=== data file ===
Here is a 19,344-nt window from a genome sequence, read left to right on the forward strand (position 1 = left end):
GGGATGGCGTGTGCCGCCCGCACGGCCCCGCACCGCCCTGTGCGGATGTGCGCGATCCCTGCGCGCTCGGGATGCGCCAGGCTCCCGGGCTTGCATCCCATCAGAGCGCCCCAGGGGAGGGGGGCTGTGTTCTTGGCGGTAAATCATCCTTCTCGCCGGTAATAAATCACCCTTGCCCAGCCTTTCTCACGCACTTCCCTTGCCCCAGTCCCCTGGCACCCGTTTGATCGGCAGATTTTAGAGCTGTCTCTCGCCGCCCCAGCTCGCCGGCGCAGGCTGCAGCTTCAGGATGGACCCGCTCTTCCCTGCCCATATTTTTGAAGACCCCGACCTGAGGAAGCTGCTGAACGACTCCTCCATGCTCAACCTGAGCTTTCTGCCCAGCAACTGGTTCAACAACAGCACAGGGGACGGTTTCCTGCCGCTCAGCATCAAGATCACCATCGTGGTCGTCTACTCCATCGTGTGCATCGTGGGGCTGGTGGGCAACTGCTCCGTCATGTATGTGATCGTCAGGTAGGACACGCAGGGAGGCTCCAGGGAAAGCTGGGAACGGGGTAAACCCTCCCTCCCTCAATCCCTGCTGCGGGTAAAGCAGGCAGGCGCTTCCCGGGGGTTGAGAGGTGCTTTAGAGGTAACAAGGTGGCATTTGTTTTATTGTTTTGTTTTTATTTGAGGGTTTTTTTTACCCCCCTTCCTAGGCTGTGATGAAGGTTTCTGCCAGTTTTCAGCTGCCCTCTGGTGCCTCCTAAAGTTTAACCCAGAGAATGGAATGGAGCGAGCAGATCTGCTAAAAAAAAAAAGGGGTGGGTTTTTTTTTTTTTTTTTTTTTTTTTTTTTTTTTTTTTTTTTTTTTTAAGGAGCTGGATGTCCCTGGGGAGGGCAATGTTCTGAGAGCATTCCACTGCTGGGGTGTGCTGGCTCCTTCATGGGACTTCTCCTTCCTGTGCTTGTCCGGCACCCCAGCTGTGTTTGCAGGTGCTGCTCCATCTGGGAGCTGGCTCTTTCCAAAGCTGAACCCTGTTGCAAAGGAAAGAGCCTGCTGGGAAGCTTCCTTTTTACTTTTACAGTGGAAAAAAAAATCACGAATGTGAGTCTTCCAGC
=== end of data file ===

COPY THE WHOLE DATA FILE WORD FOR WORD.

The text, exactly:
Here is a 19,344-nt window from a genome sequence, read left to right on the forward strand (position 1 = left end):
GGGATGGCGTGTGCCGCCCGCACGGCCCCGCACCGCCCTGTGCGGATGTGCGCGATCCCTGCGCGCTCGGGATGCGCCAGGCTCCCGGGCTTGCATCCCATCAGAGCGCCCCAGGGGAGGGGGGCTGTGTTCTTGGCGGTAAATCATCCTTCTCGCCGGTAATAAATCACCCTTGCCCAGCCTTTCTCACGCACTTCCCTTGCCCCAGTCCCCTGGCACCCGTTTGATCGGCAGATTTTAGAGCTGTCTCTCGCCGCCCCAGCTCGCCGGCGCAGGCTGCAGCTTCAGGATGGACCCGCTCTTCCCTGCCCATATTTTTGAAGACCCCGACCTGAGGAAGCTGCTGAACGACTCCTCCATGCTCAACCTGAGCTTTCTGCCCAGCAACTGGTTCAACAACAGCACAGGGGACGGTTTCCTGCCGCTCAGCATCAAGATCACCATCGTGGTCGTCTACTCCATCGTGTGCATCGTGGGGCTGGTGGGCAACTGCTCCGTCATGTATGTGATCGTCAGGTAGGACACGCAGGGAGGCTCCAGGGAAAGCTGGGAACGGGGTAAACCCTCCCTCCCTCAATCCCTGCTGCGGGTAAAGCAGGCAGGCGCTTCCCGGGGGTTGAGAGGTGCTTTAGAGGTAACAAGGTGGCATTTGTTTTATTGTTTTGTTTTTATTTGAGGGTTTTTTTTACCCCCCTTCCTAGGCTGTGATGAAGGTTTCTGCCAGTTTTCAGCTGCCCTCTGGTGCCTCCTAAAGTTTAACCCAGAGAATGGAATGGAGCGAGCAGATCTGCTAAAAAAAAAAAGGGGTGGGTTTTTTTTTTTTTTTTTTTTTTTTTTTTTTTTTTTTTTTTTTTTTTAAGGAGCTGGATGTCCCTGGGGAGGGCAATGTTCTGAGAGCATTCCACTGCTGGGGTGTGCTGGCTCCTTCATGGGACTTCTCCTTCCTGTGCTTGTCCGGCACCCCAGCTGTGTTTGCAGGTGCTGCTCCATCTGGGAGCTGGCTCTTTCCAAAGCTGAACCCTGTTGCAAAGGAAAGAGCCTGCTGGGAAGCTTCCTTTTTACTTTTACAGTGGAAAAAAAAATCACGAATGTGAGTCTTCCAGC